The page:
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Back to School: Tips and Tricks to Start the Year Right

By Amanda Setlak, Ph.D., ​Boys Town

The end of summer vacation usually brings groans from children and parents alike, though for different reasons.

For kids, the end of summer means getting back into the swing of learning and sitting in the classroom. For parents, it’s getting kids back on a morning, bedtime and school routine, and juggling hectic schedules.

Boys Town is here to help get learning on track for families:

  • Grandma’s rule. Grandma’s rule refers to the general stance of eating your peas before receiving dessert. The rule doesn’t just apply to food; it can be widely applied to desired objects or activities. For example, access to any electronics should be withheld until the morning routine is complete.
  • Wake-times and bedtimes. Keep a consistent wake-time, even on weekends, and refrain from naps for school-age children. If your child is having a hard time falling asleep at the target bedtime, push back the time to within 30 minutes of when they’re likely to fall asleep and then gradually adjust it to be closer to the expected time.
  • Morning routine expectations. If your child struggles with organization or attention difficulties, mornings can be especially difficult. First go through a few dry runs and identify where struggles occur. Then put a system in place to help motivate your child during the morning routine, using techniques such as grandma’s rule, visual schedules and rewards. Always try to avoid rationales, such as an important meeting that you can’t miss, because this will often increase frustration or grumpiness. Give yourself enough time to get ready, bring out your positive vibes and keep your cool!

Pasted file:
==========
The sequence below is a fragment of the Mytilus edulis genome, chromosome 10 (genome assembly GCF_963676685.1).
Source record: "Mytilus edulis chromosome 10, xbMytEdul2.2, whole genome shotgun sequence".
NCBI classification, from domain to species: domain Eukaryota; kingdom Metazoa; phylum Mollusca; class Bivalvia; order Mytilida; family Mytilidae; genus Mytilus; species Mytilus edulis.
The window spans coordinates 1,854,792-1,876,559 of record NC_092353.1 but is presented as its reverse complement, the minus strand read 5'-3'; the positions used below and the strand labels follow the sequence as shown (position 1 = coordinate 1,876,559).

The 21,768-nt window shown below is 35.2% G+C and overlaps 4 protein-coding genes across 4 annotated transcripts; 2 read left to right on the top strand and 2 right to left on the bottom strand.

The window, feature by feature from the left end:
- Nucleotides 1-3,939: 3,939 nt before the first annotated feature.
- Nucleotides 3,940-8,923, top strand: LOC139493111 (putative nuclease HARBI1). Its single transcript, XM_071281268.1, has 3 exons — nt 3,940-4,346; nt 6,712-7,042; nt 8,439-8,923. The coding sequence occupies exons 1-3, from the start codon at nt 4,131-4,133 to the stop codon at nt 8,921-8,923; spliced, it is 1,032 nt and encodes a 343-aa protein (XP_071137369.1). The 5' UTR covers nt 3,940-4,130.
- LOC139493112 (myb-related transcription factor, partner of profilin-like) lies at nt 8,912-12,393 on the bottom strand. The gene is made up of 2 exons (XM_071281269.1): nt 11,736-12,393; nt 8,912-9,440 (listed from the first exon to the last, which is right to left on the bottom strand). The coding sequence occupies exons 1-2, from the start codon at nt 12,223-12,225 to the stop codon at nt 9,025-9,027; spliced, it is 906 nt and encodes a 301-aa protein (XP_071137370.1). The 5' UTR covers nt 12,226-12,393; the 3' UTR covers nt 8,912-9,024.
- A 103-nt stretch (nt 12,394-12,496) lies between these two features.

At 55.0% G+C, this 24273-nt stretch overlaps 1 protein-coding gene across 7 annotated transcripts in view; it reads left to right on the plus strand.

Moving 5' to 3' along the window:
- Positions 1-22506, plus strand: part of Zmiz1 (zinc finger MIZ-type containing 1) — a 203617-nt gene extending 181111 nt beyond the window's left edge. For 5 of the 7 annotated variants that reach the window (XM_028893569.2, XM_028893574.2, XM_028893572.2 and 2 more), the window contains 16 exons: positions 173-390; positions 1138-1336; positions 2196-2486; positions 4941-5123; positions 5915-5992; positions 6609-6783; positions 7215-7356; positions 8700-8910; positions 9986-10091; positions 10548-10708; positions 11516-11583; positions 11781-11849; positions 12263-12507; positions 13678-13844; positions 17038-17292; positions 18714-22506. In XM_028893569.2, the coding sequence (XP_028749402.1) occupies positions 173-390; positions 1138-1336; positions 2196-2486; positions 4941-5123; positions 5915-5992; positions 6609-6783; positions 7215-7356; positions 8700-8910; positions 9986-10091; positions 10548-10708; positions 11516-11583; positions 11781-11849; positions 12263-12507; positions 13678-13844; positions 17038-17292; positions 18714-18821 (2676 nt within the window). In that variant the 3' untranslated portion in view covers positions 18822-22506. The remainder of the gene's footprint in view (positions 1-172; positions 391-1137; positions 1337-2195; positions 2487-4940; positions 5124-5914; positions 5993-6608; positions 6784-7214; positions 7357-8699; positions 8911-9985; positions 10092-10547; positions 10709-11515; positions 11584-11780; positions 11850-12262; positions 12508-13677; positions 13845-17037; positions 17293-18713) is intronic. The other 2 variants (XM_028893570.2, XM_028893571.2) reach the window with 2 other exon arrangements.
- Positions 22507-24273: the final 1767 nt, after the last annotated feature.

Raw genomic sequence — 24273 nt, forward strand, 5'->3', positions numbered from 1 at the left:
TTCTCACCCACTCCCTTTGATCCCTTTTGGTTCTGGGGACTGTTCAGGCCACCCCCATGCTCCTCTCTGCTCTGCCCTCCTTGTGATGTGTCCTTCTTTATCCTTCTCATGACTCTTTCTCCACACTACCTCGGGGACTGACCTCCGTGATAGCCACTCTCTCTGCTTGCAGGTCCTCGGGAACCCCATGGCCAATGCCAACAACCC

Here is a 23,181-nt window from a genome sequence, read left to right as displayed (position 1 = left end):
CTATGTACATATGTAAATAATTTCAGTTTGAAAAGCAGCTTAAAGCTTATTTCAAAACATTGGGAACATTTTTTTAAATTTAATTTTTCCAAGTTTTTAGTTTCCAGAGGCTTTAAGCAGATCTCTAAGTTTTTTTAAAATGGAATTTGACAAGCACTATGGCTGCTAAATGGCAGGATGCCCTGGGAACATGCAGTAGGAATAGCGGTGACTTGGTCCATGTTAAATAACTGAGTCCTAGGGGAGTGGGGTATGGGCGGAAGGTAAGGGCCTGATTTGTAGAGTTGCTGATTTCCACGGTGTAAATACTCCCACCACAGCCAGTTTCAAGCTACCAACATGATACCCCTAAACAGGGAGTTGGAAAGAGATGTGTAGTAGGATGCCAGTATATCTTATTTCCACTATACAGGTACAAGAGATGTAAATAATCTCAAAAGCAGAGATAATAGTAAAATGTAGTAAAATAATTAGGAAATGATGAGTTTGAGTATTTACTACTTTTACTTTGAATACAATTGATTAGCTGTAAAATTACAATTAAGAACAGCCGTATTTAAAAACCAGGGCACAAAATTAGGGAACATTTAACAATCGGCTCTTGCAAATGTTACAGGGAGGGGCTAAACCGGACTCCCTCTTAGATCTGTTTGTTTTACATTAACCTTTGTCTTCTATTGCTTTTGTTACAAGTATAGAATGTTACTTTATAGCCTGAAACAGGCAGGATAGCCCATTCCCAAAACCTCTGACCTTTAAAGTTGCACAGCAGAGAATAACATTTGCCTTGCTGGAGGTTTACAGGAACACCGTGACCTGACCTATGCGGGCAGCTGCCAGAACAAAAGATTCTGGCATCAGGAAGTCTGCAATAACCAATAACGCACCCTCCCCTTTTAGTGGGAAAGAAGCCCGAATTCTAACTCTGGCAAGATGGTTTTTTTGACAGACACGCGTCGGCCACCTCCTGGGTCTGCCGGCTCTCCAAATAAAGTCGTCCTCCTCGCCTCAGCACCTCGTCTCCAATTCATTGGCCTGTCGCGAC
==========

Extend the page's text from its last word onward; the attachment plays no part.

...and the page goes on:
• Homework routine. Your child may not have much homework at the beginning of the school year, but it is still important to establish a homework routine that fits with your family’s schedule. Generally, kids are more successful with homework completion shortly after school. The later homework is started, the more likelihood your child will demonstrate frustration, lack of motivation or behavior problems. Determine what time homework will be started, remove distractions and ensure a quiet work area with access to necessary study materials. Treat homework similar to a sporting event by cheering for accomplishments and offering support and encouragement when difficulties arise.
  • School participation. Researchers have consistently found that when parents are active participants in their child’s school activities, academic performance improves. The most effective approach to partnering with your child’s school and teacher(s) is to be involved from the beginning. If your work schedule does not allow for participation during school hours, there are other ways to be involved, such as e-mails to the teacher and a notebook for back-and-forth communication to ensure that schoolwork is completed and returned. Try to meet with the teacher at the beginning of the year so that the teacher knows who you are. Also try to have as many positive interactions as possible, as communicating only about concerns can hamper the parent-teacher relationship.
  • Learning concerns. If your child is struggling at school, don’t wait for the teacher to contact you. Taking the initiative to address concerns is another way to be actively involved in your child’s schooling. Notice what they are doing well and any areas where they seem to struggle. Learning difficulties are often embarrassing for kids, and they may act out to avoid tasks that are difficult. Whenever there is an increase in behavior surrounding schoolwork, be sure not to overlook learning problems. At the first sign of concerns, check in with your child’s teacher(s) and inquire about additional support or services available at school.
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